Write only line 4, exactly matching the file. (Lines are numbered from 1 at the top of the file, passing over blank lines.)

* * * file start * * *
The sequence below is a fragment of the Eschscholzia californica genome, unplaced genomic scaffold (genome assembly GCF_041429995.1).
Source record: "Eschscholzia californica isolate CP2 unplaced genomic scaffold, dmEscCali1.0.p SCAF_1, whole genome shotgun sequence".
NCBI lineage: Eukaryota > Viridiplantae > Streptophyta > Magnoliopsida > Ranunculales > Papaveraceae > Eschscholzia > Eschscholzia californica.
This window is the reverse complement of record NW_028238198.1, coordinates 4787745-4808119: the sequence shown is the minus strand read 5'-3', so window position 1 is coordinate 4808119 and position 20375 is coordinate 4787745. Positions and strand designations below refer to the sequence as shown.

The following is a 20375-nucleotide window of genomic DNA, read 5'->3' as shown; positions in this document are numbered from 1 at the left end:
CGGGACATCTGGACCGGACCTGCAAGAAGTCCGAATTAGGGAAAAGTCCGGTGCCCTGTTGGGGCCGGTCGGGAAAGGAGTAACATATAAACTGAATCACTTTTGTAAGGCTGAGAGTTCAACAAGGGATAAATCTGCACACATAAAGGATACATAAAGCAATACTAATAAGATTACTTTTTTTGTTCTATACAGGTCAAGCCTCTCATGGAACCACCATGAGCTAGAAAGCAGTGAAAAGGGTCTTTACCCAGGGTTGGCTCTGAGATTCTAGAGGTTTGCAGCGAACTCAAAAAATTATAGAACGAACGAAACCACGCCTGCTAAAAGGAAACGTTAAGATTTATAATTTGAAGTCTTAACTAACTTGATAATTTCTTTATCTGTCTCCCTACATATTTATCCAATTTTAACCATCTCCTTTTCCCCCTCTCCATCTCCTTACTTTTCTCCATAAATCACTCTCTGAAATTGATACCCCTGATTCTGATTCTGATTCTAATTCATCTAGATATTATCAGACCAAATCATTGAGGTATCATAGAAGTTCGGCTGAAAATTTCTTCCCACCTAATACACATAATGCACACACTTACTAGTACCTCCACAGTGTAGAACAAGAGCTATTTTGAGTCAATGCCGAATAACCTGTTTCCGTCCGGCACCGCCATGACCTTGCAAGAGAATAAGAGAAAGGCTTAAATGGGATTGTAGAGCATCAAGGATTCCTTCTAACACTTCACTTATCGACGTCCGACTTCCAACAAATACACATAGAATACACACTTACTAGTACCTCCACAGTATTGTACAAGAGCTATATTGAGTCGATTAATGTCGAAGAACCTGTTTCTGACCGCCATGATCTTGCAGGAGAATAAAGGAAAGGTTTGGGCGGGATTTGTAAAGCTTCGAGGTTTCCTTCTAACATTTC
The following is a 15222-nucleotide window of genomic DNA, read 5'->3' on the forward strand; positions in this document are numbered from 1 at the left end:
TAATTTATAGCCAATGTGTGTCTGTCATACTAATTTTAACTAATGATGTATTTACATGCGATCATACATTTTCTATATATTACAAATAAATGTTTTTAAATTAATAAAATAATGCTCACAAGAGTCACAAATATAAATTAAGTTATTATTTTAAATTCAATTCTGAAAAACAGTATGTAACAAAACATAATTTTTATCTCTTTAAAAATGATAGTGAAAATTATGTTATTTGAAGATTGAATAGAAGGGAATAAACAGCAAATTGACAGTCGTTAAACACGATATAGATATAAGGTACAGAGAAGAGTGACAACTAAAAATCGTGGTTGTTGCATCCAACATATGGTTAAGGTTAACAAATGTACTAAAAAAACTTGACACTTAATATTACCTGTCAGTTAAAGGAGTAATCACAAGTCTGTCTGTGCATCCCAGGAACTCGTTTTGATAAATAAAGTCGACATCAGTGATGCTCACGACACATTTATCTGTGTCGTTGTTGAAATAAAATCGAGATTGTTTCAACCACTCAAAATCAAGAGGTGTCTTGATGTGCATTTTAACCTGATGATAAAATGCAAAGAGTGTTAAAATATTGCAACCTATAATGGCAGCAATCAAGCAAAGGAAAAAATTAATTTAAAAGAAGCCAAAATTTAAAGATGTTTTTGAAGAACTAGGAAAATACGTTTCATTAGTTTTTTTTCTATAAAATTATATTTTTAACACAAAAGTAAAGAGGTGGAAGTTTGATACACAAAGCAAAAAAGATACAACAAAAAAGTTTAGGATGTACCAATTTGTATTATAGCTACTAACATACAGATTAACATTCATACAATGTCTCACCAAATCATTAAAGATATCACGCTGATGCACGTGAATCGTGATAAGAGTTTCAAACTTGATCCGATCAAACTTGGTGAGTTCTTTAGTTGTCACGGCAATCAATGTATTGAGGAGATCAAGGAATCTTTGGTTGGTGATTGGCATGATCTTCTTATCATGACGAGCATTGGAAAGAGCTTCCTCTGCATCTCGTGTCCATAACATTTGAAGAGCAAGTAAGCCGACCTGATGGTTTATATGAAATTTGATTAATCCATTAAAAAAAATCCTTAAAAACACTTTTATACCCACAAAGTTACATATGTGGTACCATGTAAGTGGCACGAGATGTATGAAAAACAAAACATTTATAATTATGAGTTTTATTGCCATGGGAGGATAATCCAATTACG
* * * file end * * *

This window is the reverse complement of record NW_028238198.1, coordinates 4787745-4808119: the sequence shown is the minus strand read 5'-3', so window position 1 is coordinate 4808119 and position 20375 is coordinate 4787745. Positions and strand designations below refer to the sequence as shown.